After a two-years-long process, the Yale University Open Data Access (YODA) project completes its first initiative with the publication of two independent reviews of Medtronic data on recombinant human bone morphogenetic protein-2 (rhBMP-2) in Annals of Internal Medicine. YODA seeks to address the problem of unpublished and selectively published clinical evidence. Medtronic is the first drug or medical device company to contract with YODA to allow access to all of its clinical trial data for independent reanalysis. According to an editorial authored by YODA project leader Harlan Krumholz, MD, SM and members of the YODA team, the Yale group invited Medtronic to be the first company to participate in the project to address questions that had arisen about the objectivity of Medtronic’s rhBMP-2 clinical trial results. Medtronic agreed to complete data transparency and the YODA team contracted with two independent research groups to reanalyze the data. Following peer-reviewed publication, Medtronic’s data will remain available to others who wish to address additional scientific questions. To address Medtronic’s and future participants’ concerns about data misuse, false positive inferences from data mining, legal ramifications, privacy issues, and commercial advantage for competitors, the YODA team developed a data release policy that will be followed for all projects. The YODA team writes that they hope that this project marks a major step toward a cultural shift in thinking about data sharing. According to them, publication of the rhBMP-2 reviews in Annals of Internal Medicine is “an historic moment in the emerging era of open science.”
Richard E. Kuntz, MD, MSc, Chief Scientific, Clinical & Regulatory Officer at Medtronic, Inc., writes that the company agreed to pioneer open access of industry-sponsored research through the YODA Project because it has a commitment to explore objective evaluation processes of Medtronic products. While open analyses may not reinforce the company’s own evaluations and conclusions, “all stakeholders should benefit from a transparent process that produces reliable information about the benefits and harms of the products being studied.” Dr. Kuntz writes that industry may move away from the paradigm in which a single research entity exclusively possesses and analyzes the data, however that traditional model does offer some consistency in analytic method and interpretation. Ultimately, open data access should lead to open discussion and exchange of information that can lead to collective agreement on the benefits and harms of medical products.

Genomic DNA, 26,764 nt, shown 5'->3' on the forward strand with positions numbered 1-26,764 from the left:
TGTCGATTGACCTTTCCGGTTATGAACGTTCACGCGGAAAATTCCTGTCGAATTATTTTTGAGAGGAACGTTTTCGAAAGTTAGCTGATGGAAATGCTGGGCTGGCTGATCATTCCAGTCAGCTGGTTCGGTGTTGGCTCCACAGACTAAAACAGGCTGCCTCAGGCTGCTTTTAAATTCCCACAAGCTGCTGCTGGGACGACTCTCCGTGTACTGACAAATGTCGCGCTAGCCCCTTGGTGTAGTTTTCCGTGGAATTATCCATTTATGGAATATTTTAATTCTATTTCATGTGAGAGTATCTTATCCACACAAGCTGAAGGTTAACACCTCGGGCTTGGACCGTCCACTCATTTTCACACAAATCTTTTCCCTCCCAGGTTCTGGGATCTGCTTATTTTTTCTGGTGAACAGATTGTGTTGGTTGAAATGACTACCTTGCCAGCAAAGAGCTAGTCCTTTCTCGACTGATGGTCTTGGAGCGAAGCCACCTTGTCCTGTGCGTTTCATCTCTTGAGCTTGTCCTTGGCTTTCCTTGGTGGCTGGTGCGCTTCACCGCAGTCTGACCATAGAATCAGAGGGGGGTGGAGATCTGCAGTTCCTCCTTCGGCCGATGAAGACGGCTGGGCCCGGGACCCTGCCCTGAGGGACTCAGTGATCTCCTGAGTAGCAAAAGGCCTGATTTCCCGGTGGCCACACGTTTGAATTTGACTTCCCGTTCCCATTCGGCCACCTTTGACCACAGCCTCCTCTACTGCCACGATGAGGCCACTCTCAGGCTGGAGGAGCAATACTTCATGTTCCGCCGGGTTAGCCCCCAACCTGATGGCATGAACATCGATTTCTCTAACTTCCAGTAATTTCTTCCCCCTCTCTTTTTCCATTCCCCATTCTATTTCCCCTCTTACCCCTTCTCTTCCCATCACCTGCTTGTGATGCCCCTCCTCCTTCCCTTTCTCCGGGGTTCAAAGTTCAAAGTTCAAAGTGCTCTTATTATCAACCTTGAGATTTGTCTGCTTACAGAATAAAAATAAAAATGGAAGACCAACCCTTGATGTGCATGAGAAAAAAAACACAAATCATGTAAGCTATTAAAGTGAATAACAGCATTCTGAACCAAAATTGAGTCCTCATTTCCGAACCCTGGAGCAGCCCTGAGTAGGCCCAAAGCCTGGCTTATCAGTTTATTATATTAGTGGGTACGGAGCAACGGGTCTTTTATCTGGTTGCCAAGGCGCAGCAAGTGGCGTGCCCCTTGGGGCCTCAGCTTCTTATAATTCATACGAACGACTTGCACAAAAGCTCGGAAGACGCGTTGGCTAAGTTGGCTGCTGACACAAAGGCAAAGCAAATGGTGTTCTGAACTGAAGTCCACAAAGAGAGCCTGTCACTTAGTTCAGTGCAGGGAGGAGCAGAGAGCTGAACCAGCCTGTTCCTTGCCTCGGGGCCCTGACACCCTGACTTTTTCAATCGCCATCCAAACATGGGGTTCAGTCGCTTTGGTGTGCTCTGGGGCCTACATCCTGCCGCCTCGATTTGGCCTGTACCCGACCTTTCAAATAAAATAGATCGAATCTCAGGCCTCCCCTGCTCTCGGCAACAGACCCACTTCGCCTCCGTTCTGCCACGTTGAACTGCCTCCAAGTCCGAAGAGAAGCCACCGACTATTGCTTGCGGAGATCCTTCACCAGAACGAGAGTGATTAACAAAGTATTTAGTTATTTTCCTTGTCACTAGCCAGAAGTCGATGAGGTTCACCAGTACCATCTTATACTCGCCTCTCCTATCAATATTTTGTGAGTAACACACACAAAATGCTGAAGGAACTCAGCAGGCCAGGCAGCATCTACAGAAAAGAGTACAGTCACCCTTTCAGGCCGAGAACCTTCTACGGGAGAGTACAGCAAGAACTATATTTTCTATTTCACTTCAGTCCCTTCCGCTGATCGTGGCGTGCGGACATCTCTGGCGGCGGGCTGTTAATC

Older patients taking statins should not be prescribed the antibiotics clarithromycin or erythromycin due to increased risk for statin toxicity. Each year millions of patients are prescribed statins to treat dyslipidemia and prevent cardiovascular disease. While generally considered safe, the U.S. Food and Drug Administration (FDA) has cautioned prescribers and patients about a potential drug-drug interaction between commonly prescribed statins and medications used to treat HIV and hepatitis. The FDA also warned that antibiotics that inhibit cytochrome P450 isoenzyme 3A4, or CYP3A4 (a liver enzyme), may increase blood concentrations of statins that are metabolized by CYP3A4. The antibiotics clarithromycin and erythromycin are CYP3A4 inhibitors, but azithromycin is not. Researchers measured the frequency of statin toxicity for continuous statin users older than 65 years who were coprescribed clarithromycin (n=72,591) or erythromycin (n=3,267) compared with those who were prescribed azithromycin (n=68,478). They found that patients on statins who were also prescribed clarithromycin or erythromycin had a higher risk for hospitalization with rhabdomylosis, hospitalization with acute kidney injury, and all-cause mortality. The authors suggest that physicians avoid coprescribing these medications whenever possible.